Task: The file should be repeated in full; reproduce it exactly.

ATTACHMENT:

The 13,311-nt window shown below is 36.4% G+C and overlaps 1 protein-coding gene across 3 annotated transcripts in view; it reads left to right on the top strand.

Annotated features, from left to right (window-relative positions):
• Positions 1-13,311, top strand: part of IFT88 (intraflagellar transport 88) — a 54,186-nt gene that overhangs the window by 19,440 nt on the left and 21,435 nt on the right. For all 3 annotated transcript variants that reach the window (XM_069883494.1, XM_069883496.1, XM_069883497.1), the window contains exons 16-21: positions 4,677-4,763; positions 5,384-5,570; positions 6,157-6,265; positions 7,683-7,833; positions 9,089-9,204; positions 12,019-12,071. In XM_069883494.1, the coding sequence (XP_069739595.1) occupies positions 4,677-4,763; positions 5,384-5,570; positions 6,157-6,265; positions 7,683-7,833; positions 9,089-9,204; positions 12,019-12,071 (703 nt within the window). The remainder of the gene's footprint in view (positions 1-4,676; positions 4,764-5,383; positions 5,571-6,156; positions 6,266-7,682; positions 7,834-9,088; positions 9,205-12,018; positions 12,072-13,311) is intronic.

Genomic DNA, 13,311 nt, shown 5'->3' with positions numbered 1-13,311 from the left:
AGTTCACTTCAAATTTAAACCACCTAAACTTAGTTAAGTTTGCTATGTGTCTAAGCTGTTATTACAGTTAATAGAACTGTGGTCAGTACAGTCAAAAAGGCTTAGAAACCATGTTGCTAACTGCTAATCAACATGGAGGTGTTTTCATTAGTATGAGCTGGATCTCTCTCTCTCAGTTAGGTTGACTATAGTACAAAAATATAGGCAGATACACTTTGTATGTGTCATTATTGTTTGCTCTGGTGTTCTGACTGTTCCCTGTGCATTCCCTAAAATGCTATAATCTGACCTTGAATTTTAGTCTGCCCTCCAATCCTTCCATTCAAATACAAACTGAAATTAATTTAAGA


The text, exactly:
The 13,311-nt window shown below is 36.4% G+C and overlaps 1 protein-coding gene across 3 annotated transcripts in view; it reads left to right on the top strand.

Annotated features, from left to right (window-relative positions):
• Positions 1-13,311, top strand: part of IFT88 (intraflagellar transport 88) — a 54,186-nt gene that overhangs the window by 19,440 nt on the left and 21,435 nt on the right. For all 3 annotated transcript variants that reach the window (XM_069883494.1, XM_069883496.1, XM_069883497.1), the window contains exons 16-21: positions 4,677-4,763; positions 5,384-5,570; positions 6,157-6,265; positions 7,683-7,833; positions 9,089-9,204; positions 12,019-12,071. In XM_069883494.1, the coding sequence (XP_069739595.1) occupies positions 4,677-4,763; positions 5,384-5,570; positions 6,157-6,265; positions 7,683-7,833; positions 9,089-9,204; positions 12,019-12,071 (703 nt within the window). The remainder of the gene's footprint in view (positions 1-4,676; positions 4,764-5,383; positions 5,571-6,156; positions 6,266-7,682; positions 7,834-9,088; positions 9,205-12,018; positions 12,072-13,311) is intronic.

Genomic DNA, 13,311 nt, shown 5'->3' with positions numbered 1-13,311 from the left:
AGTTCACTTCAAATTTAAACCACCTAAACTTAGTTAAGTTTGCTATGTGTCTAAGCTGTTATTACAGTTAATAGAACTGTGGTCAGTACAGTCAAAAAGGCTTAGAAACCATGTTGCTAACTGCTAATCAACATGGAGGTGTTTTCATTAGTATGAGCTGGATCTCTCTCTCTCAGTTAGGTTGACTATAGTACAAAAATATAGGCAGATACACTTTGTATGTGTCATTATTGTTTGCTCTGGTGTTCTGACTGTTCCCTGTGCATTCCCTAAAATGCTATAATCTGACCTTGAATTTTAGTCTGCCCTCCAATCCTTCCATTCAAATACAAACTGAAATTAATTTAAGA